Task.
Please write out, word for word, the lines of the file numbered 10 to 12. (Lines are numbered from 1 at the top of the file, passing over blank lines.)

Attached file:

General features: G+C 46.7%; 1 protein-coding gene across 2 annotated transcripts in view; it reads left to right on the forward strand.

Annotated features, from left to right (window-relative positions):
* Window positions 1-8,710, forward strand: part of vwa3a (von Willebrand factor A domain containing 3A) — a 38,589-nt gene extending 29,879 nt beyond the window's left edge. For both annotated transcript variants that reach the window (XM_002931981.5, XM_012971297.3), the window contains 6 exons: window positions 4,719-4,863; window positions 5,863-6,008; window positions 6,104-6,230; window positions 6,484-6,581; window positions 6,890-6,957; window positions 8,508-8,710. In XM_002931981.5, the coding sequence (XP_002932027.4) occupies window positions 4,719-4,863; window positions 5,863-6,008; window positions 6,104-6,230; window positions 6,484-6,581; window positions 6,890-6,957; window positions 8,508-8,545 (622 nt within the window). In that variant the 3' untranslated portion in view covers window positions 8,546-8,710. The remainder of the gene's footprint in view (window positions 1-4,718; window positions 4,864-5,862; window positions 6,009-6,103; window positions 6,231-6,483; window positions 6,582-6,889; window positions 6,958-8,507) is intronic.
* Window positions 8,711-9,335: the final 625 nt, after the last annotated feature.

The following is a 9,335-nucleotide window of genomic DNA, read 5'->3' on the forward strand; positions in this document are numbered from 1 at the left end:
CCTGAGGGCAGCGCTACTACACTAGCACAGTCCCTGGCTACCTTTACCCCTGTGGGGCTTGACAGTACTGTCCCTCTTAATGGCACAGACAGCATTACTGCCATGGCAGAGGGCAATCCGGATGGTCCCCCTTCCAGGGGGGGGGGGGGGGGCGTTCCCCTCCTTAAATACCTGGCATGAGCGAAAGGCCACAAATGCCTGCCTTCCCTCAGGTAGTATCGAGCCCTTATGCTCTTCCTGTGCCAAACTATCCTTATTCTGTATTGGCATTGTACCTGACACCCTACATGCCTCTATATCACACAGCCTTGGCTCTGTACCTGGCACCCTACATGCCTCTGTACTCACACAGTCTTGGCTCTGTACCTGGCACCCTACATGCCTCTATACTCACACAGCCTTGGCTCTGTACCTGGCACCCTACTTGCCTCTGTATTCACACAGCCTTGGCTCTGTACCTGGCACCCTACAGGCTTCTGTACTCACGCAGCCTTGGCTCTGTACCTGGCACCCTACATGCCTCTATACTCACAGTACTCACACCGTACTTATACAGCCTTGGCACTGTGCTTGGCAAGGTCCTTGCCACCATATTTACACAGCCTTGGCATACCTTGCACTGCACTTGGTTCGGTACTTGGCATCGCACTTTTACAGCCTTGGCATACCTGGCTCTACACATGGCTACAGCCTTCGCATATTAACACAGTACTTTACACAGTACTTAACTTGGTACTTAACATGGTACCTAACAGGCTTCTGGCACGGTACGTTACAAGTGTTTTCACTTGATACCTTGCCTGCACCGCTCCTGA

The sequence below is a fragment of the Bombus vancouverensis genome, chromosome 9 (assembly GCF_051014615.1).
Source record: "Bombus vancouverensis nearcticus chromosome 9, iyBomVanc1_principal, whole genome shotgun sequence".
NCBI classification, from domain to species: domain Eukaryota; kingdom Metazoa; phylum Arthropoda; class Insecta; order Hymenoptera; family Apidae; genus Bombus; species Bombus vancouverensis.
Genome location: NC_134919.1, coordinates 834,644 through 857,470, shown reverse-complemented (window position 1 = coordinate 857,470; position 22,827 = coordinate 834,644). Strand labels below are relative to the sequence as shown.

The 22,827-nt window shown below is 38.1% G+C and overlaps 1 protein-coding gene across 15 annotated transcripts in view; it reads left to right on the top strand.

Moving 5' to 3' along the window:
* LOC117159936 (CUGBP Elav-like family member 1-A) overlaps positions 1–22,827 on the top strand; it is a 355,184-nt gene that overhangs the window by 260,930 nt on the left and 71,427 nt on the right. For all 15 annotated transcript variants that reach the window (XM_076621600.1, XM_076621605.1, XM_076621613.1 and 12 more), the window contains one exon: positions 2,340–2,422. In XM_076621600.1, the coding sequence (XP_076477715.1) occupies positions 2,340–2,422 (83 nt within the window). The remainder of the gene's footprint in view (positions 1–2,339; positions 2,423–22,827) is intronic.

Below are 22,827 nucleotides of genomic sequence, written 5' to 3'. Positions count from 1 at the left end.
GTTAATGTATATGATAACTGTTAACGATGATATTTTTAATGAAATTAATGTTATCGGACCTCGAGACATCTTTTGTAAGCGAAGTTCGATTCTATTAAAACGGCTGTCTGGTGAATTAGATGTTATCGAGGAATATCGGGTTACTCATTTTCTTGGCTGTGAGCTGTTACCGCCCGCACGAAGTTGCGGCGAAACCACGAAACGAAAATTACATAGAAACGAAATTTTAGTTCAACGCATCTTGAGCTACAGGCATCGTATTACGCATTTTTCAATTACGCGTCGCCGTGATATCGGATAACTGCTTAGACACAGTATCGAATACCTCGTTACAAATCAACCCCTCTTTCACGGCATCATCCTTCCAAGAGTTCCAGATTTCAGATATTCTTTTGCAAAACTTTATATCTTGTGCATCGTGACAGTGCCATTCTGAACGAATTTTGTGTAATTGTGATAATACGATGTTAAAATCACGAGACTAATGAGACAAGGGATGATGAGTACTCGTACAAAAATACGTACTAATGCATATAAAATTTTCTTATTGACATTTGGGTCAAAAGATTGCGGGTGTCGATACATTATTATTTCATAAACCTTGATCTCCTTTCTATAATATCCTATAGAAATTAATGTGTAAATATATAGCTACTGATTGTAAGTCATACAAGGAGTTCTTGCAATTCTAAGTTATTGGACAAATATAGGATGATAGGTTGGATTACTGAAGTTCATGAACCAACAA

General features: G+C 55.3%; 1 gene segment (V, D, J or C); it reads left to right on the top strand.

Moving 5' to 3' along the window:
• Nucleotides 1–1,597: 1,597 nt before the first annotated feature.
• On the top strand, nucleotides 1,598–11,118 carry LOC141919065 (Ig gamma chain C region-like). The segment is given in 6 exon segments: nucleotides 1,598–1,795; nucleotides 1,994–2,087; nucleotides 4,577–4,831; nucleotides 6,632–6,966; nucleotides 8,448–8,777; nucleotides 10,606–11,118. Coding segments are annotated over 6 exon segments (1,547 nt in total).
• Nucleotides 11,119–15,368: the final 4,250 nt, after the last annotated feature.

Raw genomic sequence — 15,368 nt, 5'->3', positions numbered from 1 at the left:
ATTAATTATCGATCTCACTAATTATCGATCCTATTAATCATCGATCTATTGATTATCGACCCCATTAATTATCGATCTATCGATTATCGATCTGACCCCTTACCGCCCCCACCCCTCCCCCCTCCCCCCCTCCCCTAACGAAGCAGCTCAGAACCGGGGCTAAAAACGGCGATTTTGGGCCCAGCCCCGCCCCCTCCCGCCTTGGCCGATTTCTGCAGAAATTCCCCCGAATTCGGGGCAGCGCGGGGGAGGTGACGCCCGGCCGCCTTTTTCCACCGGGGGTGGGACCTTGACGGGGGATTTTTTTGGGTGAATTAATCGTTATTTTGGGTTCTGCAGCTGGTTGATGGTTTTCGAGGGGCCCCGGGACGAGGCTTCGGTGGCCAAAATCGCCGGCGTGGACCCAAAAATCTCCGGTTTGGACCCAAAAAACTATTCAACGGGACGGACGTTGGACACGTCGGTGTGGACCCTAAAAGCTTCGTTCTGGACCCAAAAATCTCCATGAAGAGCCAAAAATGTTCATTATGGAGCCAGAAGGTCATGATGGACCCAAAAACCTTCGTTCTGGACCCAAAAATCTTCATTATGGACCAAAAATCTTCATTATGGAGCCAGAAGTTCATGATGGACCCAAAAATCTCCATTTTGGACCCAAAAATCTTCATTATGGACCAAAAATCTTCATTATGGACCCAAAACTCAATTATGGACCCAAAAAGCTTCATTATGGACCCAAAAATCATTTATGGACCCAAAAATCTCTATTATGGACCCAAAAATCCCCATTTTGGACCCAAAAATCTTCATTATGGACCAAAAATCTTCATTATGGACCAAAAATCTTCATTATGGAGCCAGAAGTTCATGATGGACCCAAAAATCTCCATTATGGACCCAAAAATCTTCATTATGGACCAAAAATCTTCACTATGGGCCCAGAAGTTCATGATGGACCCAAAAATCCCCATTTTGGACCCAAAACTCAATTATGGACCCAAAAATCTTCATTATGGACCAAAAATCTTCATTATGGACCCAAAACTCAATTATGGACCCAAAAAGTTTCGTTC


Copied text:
Genome location: NC_134919.1, coordinates 834,644 through 857,470, shown reverse-complemented (window position 1 = coordinate 857,470; position 22,827 = coordinate 834,644). Strand labels below are relative to the sequence as shown.

The 22,827-nt window shown below is 38.1% G+C and overlaps 1 protein-coding gene across 15 annotated transcripts in view; it reads left to right on the top strand.

Moving 5' to 3' along the window: